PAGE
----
a long time ago
in all innocence. Handlebars
we bent into provinces
fifty odd degrees North –
sandalled, helmeted, pedalling into ghettos
and across streams
as we flirted with earth and its Rhines, and Danubes,
there for the taking.
Our love for the glory
that was impossible to master, until mastered,
for something in us too was pillaged:
and the goose won us over
and all of Christendom said Wicked.

Kevin Cahill is graduated from University College, Cork. After working for the European Commission and as an academic librarian, he is now a full-time writer.

Under the Magnifying Glass Mon, 14 Nov 2016 14:12:00 +0000 Alex Assaly

Ellipsis in English Literature: Signs of Omission
Anne Toner
Cambridge UP, 2015
288 pages
ISBN: 978-1-107-07301-2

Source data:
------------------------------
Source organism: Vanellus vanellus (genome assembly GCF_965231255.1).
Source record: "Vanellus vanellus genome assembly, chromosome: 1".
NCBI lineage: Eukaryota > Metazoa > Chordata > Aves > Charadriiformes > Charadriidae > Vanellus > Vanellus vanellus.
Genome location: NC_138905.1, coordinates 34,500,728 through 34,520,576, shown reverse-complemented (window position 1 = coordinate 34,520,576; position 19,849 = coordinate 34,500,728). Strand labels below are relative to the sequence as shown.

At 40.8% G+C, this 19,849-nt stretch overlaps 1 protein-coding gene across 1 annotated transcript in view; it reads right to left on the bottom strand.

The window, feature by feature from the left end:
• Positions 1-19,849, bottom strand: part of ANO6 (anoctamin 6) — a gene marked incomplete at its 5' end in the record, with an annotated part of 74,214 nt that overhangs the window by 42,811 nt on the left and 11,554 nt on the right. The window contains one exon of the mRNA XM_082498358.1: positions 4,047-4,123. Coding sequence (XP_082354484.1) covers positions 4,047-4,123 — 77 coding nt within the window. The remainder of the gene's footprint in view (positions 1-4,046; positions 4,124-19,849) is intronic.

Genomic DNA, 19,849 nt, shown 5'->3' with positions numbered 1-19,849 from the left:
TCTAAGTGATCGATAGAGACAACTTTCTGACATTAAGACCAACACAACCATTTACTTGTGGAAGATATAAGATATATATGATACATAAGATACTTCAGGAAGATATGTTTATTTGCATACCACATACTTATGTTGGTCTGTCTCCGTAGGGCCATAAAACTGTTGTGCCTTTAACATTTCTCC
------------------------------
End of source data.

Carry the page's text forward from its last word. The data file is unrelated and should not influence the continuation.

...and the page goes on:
What sorts of beauty do we find under a magnifying glass? The precision and balance of the foliate patterns in an illuminated manuscript. The deep colours of a semi-precious stone. The complex designs made by the veins of a leaf. But, what do we lose? An entire passage of scripture. The stone itself. The bough, the bark, the tree. A detail may reveal a thing’s essence; but with equal likelihood it may distract from a thing’s larger significance. Any reader of Anne Toner’s Ellipsis in English Literature: Signs of Omission (2015) will inevitably put undue pressure on these questions. Do we gain anything by such detail-oriented scholarship? What do we lose? Toner’s book, like John Lennard’s (her PhD supervisor) But I digress: The Exploitation of Parentheses in English Printed Verse (1991), is certainly the type of scholarship done under a magnifying glass; and, both Toner and Lennard have had their share of critics as a result. If their intention is to fetishize punctuation at the expense of the meaning or spirit of the texts in which they feature, then, perhaps the criticism is deserved. But in my view, neither one of these works devolve into fetish-worship. Rather, they encourage a positive refocusing of critical attention. They successfully jar the reader out of his or her complacent disregard for the ordinary (punctuation). As Toner’s analyses of Ben Jonson, Samuel Richardson, Lucy and John Aikin, George Meredith suggest, they reveal the critical potential of a detail, and do so with only the occasional lapse into the completely banal…